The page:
A focus on public policies will favor a better comprehension of the lithium insertion in the national energy networks and landscapes (Australia, USA, UE). In parallel, focusing on the infrastructure allows one to identify the numerous stakeholders locally engaged in the infrastructure development, their types, based on their interests (beneficiaries, producers, etc.), favoring the typology of stakeholders and tactics and the imaginaries they associate to infrastructures.

The dynamics of the interoperation between lithium infrastructures and other energy networks and their associated stakeholders, specially the solar networks (Forget, Bos, 2022) can be analyzed as processes of extension of historical dynamics of land dispossession based on “eco-extractivism” and green grabbing practices (Núñez et al., 2020) whilst reinforcing private and public discourses of green production and economic development. As Bedi (2019: 187) recalls “Energy infrastructures are infused with power, and these power structures may frame and reproduce development unevenness”. Here the attention to infrastructures helps better understanding how the logistics of extractive industries produce specific landscapes that exemplify local/global imaginaries of production and tales of development and how these dynamics are locally (re)appropriated.

3. Locally grounded approaches with special focus on local territories.

This is one of the most visible approaches developed in social sciences on the dynamics of lithium and it seems to have particularly favored the analysis of the Latin American experience, perhaps because of the global role of the region as a key resource producer and deposit holder.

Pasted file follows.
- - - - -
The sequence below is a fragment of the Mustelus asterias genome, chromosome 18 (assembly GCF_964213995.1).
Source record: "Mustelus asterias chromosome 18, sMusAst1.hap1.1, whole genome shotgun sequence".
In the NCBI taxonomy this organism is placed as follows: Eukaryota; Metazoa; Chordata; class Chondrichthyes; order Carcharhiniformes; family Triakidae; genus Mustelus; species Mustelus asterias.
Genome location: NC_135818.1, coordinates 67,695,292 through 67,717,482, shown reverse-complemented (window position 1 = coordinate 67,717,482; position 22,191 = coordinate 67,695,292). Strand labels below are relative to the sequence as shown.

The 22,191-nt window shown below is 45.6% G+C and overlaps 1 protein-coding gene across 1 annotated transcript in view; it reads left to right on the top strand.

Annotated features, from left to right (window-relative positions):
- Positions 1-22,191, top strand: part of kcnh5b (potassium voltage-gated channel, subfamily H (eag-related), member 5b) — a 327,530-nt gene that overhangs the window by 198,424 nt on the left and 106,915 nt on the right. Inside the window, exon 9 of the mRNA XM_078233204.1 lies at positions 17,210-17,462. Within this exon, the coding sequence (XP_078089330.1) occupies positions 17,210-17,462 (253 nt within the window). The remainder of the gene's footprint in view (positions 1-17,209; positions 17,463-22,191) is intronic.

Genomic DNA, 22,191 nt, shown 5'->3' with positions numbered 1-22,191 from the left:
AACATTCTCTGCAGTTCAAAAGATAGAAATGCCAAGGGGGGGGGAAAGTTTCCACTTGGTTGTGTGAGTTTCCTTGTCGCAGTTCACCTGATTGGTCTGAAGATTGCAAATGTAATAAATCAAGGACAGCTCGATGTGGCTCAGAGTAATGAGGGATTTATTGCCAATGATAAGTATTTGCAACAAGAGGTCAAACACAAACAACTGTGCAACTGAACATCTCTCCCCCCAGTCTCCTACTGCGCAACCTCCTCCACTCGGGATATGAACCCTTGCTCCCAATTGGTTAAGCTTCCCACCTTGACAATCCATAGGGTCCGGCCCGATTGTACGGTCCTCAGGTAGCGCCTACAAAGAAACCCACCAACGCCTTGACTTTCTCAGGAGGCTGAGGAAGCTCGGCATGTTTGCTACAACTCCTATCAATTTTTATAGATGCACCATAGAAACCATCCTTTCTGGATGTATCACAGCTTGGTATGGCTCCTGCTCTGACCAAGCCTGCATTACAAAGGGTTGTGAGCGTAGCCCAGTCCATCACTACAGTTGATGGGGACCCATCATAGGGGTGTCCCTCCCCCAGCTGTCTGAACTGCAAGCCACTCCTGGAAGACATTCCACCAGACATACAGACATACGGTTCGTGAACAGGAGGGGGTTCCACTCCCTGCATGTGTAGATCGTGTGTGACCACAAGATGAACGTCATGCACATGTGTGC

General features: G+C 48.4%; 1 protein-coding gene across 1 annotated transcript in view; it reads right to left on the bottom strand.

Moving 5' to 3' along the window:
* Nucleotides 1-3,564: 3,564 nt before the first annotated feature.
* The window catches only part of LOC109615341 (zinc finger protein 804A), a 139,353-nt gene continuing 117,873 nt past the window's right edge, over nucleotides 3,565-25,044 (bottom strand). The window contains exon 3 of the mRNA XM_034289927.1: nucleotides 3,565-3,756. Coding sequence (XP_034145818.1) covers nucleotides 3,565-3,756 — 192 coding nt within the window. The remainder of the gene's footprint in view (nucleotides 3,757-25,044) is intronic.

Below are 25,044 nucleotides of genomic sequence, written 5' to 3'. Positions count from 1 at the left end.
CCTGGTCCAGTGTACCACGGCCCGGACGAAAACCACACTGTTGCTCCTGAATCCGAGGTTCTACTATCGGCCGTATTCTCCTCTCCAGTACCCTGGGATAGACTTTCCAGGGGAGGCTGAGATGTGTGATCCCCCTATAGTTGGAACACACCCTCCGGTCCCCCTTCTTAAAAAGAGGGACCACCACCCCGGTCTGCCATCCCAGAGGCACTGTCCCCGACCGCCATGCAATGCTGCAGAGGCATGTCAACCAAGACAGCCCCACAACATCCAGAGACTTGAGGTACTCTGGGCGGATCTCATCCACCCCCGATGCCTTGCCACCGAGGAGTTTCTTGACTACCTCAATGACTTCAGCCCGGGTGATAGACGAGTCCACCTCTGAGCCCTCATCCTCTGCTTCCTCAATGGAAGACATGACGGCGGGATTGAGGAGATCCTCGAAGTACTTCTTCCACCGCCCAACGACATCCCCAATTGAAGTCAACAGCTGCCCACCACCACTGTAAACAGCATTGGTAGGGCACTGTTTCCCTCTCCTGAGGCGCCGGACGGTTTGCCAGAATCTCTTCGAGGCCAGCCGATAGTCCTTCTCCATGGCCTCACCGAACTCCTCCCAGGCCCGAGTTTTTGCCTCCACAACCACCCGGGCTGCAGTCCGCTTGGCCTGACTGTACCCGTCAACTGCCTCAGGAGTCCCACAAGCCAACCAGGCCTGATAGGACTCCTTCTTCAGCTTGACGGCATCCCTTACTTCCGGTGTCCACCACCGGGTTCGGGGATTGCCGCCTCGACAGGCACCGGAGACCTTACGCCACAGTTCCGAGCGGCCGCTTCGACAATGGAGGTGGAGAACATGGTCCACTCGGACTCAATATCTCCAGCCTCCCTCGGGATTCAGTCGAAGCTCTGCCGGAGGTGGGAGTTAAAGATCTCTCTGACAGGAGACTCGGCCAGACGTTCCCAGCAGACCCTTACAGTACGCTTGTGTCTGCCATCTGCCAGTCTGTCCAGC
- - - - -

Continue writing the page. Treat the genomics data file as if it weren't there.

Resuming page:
Fieldwork investigation conducted with local actors, including local populations, indigenous communities, and labor unions, but also state and companies representatives at different scales, demonstrates the central contribution of a place-based perspective when analyzing the social and spatial dynamics of production. Especially it helps unveiling the relations of power between actors and territories and the embeddedness of extractive processes that analyzes conducted at a global scale tend to mask. Several contributions have demonstrated the social effects of lithium extraction in the region. By listening carefully to those who suffer the direct consequences of the extractivism, and looking at ongoing processes through their own perspectives, these academic works have demonstrated the local effects of global energy transition on social tensions, social and territorial fractures, because of land grabbing and hydro-social pressure (Babidge; 2021; Babidge et al., 2019; Göbel, 2013; Jerez et al., 2021; Bustos-Gallardo et al., 2021). Nonetheless, fieldwork investigation also favors the analysis of possible interstices of re/action of local actors. Local mechanisms of co-construction of new energy projects and territories tend to emerge based on the development of new alliances due to local institutional norms of relationships between actors or stakeholders agentivity (Bos, Forget, 2021; Forget, Bos, 2022). Indeed, the lithium frontier can constitute a local opportunity of empowerment, whether we consider the irruption of local actors in political areas or their capacity to activate local or global institutional mechanisms, such as the Convention 169 of the GLO to ensure their rights as the ‘strategic essentialism’ of their alterity demonstrates (Gajardo, 2020; Göbel, 2013; Grieco, 2020). Therefore, this section aims at better understanding the local processes of territorialization of lithium extractive industries in different contexts to enlighten the specificities of each context observing how global politics can insert in local territories but also how local contexts inform global strategies.